Using Colorful Duct Tape to Bind Printed Books

Aesthetics affect me, and I think they affect my students too.  I find a sloppy, crowded classroom really disheartening.  I know that it's not exactly direct evidence of how much learning is going on, but I still think students deserve to learn in a bright, cheerful environment.  I'm always trying to spruce things up or add elements that I think my students will enjoy.  At my school, we use a lot of printed books to differentiate learning.  In general, this is great! Students are all reading from different texts at their own levels rather than reading from one standard text that could be far above or below their own levels.  That being said, I hate seeing flimsy black and white, stapled together books everywhere.  I've started printing some books I know I'll use over and over in color and then laminating the front covers for durability.  That helped a lot, but they still looked a bit sad with their exposed staples.  I copied this pin and bought some patterned duct tape to use to bind the edges.  No more sharp exposed staples and they look a lot nicer too!

Recommended Listening: Is This Working?

I first heard episode 538 of This American Life: Is This Working? in the car last Friday night. I started halfway through, and my google maps directions kept cutting the audio off, but I could tell that the episode was talking about one of the subjects I'm most passionate about: discipline in schools. I listened to the whole thing on a run a couple days later, and I highly recommend it.

It compares a "zero excuses" charter school with harsh punishments to a community school with a restorative justice policy.  Thankfully I don't work at one of the many zero excuses-style charter schools in Chicago, but many of my friends do. For more on my views on school discipline, see my post on Alfie Kohn's Beyond Discipline here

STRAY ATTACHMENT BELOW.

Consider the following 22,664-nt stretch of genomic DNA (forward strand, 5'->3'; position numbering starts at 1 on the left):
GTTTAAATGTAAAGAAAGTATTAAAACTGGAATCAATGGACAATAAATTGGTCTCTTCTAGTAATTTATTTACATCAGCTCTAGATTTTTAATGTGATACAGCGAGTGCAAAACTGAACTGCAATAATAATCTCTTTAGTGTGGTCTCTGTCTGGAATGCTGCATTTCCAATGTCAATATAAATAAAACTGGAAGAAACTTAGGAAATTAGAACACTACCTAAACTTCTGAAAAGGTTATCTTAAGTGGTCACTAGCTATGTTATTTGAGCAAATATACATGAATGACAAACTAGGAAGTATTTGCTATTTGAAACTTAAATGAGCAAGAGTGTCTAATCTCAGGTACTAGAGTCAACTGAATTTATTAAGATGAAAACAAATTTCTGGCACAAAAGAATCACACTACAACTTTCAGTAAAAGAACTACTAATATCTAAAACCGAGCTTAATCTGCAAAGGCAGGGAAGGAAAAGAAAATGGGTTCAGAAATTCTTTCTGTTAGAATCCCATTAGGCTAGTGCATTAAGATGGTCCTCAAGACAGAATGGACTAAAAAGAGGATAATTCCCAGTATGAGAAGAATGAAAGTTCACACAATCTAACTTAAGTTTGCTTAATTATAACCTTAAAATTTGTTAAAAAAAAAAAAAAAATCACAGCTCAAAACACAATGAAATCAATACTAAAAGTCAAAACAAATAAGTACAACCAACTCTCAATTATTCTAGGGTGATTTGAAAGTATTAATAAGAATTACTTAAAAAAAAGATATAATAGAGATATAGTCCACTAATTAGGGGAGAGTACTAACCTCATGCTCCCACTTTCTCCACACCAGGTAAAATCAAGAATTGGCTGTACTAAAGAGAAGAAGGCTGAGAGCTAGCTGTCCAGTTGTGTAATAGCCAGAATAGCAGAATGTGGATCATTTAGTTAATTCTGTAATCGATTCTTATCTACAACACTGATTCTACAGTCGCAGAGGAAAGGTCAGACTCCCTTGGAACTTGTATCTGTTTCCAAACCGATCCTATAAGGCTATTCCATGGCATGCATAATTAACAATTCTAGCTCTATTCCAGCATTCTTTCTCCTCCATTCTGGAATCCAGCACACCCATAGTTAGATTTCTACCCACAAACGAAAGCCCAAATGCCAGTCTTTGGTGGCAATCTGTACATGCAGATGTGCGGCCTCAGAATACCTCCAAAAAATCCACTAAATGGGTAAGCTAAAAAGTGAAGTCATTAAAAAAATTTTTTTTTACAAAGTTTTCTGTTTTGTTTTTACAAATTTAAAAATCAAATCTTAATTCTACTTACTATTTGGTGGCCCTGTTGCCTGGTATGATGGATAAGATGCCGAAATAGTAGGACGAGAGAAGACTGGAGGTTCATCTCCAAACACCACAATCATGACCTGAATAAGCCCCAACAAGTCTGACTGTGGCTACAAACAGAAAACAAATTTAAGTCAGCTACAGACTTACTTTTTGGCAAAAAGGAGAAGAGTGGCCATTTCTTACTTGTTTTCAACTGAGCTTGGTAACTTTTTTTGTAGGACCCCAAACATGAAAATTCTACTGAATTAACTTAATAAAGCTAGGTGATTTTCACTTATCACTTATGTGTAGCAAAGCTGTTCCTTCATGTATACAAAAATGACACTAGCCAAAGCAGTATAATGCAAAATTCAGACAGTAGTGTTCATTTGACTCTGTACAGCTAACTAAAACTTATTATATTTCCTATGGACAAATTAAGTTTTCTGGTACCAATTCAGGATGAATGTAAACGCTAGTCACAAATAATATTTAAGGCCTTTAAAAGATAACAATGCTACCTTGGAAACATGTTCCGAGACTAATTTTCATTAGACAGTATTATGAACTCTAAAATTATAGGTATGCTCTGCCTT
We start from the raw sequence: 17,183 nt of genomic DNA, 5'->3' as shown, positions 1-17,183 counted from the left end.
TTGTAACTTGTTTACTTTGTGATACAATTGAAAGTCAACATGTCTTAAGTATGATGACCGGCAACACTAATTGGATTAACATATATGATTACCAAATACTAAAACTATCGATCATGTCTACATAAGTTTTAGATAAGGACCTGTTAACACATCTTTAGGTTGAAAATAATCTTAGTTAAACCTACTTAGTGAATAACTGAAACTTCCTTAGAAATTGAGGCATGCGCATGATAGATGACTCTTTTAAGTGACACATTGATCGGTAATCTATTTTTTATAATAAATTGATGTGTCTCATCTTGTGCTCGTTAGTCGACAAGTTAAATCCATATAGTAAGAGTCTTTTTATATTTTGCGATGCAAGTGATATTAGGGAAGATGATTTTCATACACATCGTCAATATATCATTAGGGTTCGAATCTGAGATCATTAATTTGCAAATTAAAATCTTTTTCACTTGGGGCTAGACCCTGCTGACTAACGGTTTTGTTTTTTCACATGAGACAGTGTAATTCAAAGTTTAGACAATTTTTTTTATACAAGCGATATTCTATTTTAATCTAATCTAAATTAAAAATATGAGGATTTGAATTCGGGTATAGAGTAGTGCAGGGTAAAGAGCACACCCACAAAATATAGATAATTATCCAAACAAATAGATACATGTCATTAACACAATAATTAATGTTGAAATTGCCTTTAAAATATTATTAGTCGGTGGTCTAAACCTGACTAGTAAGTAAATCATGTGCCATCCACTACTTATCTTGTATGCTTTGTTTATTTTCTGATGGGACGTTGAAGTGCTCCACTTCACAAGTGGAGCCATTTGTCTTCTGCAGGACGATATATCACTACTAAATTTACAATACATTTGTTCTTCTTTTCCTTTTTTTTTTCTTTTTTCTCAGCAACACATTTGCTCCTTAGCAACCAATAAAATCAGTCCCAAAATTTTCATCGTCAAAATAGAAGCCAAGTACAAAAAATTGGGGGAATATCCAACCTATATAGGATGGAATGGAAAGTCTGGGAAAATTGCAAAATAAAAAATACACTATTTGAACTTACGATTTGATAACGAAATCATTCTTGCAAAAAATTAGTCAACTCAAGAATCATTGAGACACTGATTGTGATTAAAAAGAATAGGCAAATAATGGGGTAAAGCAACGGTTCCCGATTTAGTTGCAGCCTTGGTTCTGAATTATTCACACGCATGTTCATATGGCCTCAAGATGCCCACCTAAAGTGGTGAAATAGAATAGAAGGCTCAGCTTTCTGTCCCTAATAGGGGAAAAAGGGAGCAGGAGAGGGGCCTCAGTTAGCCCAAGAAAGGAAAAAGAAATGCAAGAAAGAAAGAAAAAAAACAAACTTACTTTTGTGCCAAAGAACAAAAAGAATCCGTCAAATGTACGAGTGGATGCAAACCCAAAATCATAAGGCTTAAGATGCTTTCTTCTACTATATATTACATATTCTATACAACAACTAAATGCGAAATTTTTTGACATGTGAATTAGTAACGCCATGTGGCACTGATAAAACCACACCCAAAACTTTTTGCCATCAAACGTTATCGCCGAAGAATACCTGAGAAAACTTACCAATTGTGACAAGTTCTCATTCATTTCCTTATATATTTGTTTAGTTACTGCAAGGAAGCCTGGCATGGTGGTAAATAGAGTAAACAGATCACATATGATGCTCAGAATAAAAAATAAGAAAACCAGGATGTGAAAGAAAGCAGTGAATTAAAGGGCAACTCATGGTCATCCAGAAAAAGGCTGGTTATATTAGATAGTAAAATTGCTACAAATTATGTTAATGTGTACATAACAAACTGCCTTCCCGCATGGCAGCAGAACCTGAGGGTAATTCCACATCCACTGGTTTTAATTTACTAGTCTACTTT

Stream Is This Working? here, or you can find it in iTunes by searching for the This American Life podcast.

Our Classroom

I love this circle map that my kindergartner and first grader created about our classroom.They're with me for an hour a day, and sometimes they exhibit behaviors that I know they never would in their general education classrooms, so I used this circle map as a kind of "re-set."  I wrote the words, but they dictated everything on the map.  My initial prompting questions were about behavior, but I LOVE that the first things they listed were all academic-- practicing our sounds, practicing my letters, reading books. "Don't be scared" really tugged at my heartstrings, as it came from my little guy that is frightened by everything-- the cacti on my desk, pictures of snakes or spiders in a book, and even flies! 

Have a fantastic Monday! 

Movement in the Classroom

A blog I follow on Facebook recently shared this article: The right- and surprisingly wrong- way to get kids to sit still in class. It is a follow-up article to another piece the author wrote in which she explained the dire need for movement and exercise during the school day. This new article details all the "wrong" ways teachers are trying to incorporate movement into the classroom, such as short movement breaks, sitting on exercise balls, or working while standing instead of sitting.  She states that students really need to play, not just get a little bit of movement here and there.

Photo: AP Photo/Matt Rourke

I absolutely agree that students need to move more, and that doing so would improve many students' attention spans.  However, I think that integrating movement into the classroom rather than always separating it (as seemingly recommended by the author) is a fantastic idea! I actually think this builds healthy habits they can carry with them later in life. When they're college students cramming for an exam, they'll know they need to take periodic breaks to refocus because they've been doing "brain breaks" since they were in elementary school.  I personally LOVE brain breaks and am definitely guilty of using that terminology when I need a break from lesson planning! The author disparages such alternative seating such as exercise balls or seats with bicycle pedals, but again, I think this is a great idea! I always allow my students to stand if they prefer, and I've recently looked into getting pedals for their desks.

All that being said, I think it's critical that students be allowed a full recess, enrichment classes, and extracurriculars.  However, I think we should be encouraging movement in the classroom too, not just taking an all or nothing approach. What do you think? Do you build in movement throughout your classes?
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